Maintaining peace along the disputed border will continue to be the focus of the armed forces, India and China said on Friday amid new reports of Chinese incursions in Ladakh and a day after Beijing said a “huge dispute” in Arunachal Pradesh was an “undeniable fact”.
The separate statements came after senior defence officials and military officers from both sides met in Beijing on Friday for the 7th annual defence dialogue.
The meetings, led by defence secretary RK Mathur from the Indian side, were kept low-key and little was shared about the agenda of the discussions.
Indian diplomats declined to share details of the meetings and China too kept mum.
The silence was symptomatic of the unease that exists between the two nuclear-armed militaries — engagements between the personnel have been sporadic and mired in the legacy of the 1962 war.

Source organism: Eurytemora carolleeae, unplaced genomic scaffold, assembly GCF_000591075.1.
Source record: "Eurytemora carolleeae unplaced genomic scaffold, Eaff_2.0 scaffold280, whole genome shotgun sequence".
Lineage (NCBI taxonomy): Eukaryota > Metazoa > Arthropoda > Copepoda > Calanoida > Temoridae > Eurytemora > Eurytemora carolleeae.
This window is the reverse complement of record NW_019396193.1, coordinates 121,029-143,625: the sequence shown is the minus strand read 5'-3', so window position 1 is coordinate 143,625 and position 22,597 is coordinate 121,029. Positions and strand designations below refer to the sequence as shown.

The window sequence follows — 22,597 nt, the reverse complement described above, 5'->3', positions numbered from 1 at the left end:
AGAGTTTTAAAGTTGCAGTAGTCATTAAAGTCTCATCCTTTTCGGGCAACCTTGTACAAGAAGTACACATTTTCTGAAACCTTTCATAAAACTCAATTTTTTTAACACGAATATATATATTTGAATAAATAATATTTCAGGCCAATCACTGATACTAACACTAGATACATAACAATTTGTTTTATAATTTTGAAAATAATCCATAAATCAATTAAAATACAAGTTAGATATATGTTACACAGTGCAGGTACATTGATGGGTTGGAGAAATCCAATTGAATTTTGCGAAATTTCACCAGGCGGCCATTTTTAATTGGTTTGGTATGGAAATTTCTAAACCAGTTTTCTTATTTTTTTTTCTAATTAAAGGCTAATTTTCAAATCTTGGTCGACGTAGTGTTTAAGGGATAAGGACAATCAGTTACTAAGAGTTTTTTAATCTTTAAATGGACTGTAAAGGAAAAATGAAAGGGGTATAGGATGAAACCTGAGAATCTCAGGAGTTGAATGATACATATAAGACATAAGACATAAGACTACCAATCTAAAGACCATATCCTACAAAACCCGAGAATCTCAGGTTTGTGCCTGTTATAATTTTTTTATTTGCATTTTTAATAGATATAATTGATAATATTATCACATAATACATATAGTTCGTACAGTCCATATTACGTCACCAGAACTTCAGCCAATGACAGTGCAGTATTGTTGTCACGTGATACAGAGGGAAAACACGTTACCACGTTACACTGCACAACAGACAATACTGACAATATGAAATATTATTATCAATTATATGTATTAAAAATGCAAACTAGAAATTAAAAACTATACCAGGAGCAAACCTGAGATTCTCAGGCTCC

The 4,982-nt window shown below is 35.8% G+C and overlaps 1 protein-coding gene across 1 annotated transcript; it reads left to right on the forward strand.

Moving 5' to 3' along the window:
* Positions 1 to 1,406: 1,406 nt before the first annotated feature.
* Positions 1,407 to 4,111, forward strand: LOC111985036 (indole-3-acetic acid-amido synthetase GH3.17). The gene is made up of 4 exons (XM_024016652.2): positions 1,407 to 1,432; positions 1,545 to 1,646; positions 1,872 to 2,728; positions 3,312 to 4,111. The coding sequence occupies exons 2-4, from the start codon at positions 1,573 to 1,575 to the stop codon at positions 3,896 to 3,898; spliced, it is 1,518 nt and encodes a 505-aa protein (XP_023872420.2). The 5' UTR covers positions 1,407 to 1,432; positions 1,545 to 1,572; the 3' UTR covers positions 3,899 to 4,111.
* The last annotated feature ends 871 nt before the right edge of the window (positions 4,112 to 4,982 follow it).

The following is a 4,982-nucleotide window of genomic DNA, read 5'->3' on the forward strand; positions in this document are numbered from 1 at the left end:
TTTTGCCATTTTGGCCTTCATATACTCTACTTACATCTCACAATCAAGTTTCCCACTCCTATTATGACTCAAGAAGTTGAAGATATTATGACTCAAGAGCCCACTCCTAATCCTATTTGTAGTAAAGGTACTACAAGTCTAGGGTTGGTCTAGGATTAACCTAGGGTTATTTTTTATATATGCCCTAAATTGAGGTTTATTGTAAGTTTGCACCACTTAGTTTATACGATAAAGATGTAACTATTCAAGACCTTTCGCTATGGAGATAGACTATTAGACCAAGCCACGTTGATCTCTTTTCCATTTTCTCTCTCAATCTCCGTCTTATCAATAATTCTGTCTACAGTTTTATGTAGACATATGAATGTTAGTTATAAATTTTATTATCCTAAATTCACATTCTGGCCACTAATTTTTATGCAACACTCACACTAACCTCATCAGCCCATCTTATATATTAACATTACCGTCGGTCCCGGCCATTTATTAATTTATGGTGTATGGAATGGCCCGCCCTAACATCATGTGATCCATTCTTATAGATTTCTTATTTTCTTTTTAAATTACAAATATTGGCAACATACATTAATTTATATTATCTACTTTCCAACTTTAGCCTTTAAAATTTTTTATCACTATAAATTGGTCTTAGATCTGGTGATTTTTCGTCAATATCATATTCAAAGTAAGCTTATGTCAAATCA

The two armies have had only four joint exercises, which experts say were very basic anti-terrorism drills. The third exercise, in fact, was held in China in 2013 after a gap of five years as India had called off bilateral exercises in 2008 following the controversy over Beijing issuing a stapled visa to senior Indian officer from Arunachal Pradesh. The fourth was held in Pune last November.
The annual defence dialogue was co-chaired by Mathur and Deputy Chief of General Staff Admiral Sun Jianguo.
A late night cut-and-dry statement issued by the Indian embassy said China’s senior most military officer, Fan Changlong, vice-chairperson of the Central Military Commission, was likely to visit India later this year. The Central Military Commission is headed by President Xi Jinping.
It added that the next installment of the bilateral “hand-in-hand” army exercise will be held in China this year.